The retrieval was successfully completed on the first attempt by using its hydraulic “quick connect” technology to disconnect the Unit from the seabed foundation. The disconnection was then followed in succession by the de-ballasting of the Buoyant Actuator, floating up of the Pump assembly on site and then towing the complete Unit back to the Australian Marine Complex (AMC) in Henderson.
The Unit has now been lifted out of the water and returned to Carnegie’s staging area within the AMC to begin the onshore inspection and overhaul process.
The successful retrieval of the unit on the first attempt has validated Carnegie’s “hot swap” operating and maintenance philosophy. This involves the rapid installation and retrieval of units for maintenance purposes which avoids the need to carry out any maintenance offshore where it is expensive and often impossible in most of the prevailing conditions at a commercial wave project site.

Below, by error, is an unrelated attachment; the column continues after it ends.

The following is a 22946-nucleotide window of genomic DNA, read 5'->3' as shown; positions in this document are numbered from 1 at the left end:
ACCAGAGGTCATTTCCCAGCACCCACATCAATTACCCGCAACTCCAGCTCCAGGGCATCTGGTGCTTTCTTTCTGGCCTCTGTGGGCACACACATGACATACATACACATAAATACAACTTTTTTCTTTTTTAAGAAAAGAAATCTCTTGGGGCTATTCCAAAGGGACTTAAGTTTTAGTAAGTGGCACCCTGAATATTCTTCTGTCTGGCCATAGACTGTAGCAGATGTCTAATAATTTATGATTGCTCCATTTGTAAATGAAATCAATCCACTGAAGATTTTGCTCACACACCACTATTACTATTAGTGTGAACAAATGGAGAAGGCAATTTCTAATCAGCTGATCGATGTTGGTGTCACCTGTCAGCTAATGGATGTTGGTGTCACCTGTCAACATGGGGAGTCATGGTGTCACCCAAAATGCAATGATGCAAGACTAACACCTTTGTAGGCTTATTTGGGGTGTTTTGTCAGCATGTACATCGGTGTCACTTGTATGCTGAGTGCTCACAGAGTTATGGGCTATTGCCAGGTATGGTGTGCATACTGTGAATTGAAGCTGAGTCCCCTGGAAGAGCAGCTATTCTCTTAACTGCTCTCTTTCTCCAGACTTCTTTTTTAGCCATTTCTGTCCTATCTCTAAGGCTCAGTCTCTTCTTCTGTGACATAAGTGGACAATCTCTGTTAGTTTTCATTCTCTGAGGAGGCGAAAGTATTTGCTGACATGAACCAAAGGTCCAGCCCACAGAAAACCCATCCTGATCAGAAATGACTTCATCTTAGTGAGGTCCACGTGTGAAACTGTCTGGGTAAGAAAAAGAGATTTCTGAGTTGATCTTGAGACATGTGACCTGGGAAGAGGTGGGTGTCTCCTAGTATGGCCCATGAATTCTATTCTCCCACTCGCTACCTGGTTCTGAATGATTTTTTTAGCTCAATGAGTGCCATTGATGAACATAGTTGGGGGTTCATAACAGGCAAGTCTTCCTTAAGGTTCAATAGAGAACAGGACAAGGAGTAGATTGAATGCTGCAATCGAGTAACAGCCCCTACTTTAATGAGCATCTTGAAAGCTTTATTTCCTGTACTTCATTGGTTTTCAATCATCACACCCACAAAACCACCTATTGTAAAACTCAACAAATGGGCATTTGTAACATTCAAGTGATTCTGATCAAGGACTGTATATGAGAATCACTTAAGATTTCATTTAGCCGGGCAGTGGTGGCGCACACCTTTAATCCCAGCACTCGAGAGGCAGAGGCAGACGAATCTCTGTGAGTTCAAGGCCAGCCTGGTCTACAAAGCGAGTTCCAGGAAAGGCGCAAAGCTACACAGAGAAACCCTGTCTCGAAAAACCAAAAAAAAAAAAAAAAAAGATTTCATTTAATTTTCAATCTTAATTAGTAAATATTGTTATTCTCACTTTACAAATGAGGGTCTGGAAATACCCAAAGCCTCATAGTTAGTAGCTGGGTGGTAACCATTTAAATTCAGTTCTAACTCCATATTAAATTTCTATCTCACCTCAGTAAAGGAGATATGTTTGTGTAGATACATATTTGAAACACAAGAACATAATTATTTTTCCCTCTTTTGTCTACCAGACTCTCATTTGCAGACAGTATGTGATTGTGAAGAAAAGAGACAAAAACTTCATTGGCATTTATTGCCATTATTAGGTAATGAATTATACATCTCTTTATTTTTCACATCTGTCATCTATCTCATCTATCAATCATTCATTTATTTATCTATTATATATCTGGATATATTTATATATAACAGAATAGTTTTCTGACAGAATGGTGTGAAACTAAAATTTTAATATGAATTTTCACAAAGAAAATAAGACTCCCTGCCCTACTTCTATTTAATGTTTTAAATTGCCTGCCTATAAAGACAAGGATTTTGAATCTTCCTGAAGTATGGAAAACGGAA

The retrieval is also important as it now allows Carnegie’s in house engineering and design team to inspect the unit onshore and gather valuable data. The Unit will be completely stripped down, to allow for non-destructive testing, and in depth inspection. The Unit will then be overhauled as required and re-assembled, prior to beginning onshore re-testing of the CETO Unit in advance of offshore re-installation.
After having successfully installed all three CETO 5 Units on the first attempt through November to March, the goal is to re-install Unit 1 and progressively retrieve Units 2 and 3 during winter when installation and retrieval conditions are more challenging. Carnegie’s aim to have a CETO 5 Unit continuously operate throughout winter.
The Project has now achieved more 8,500 continuous operational hours during which the units have experienced a range of sea states, including waves up to 5.7m in height.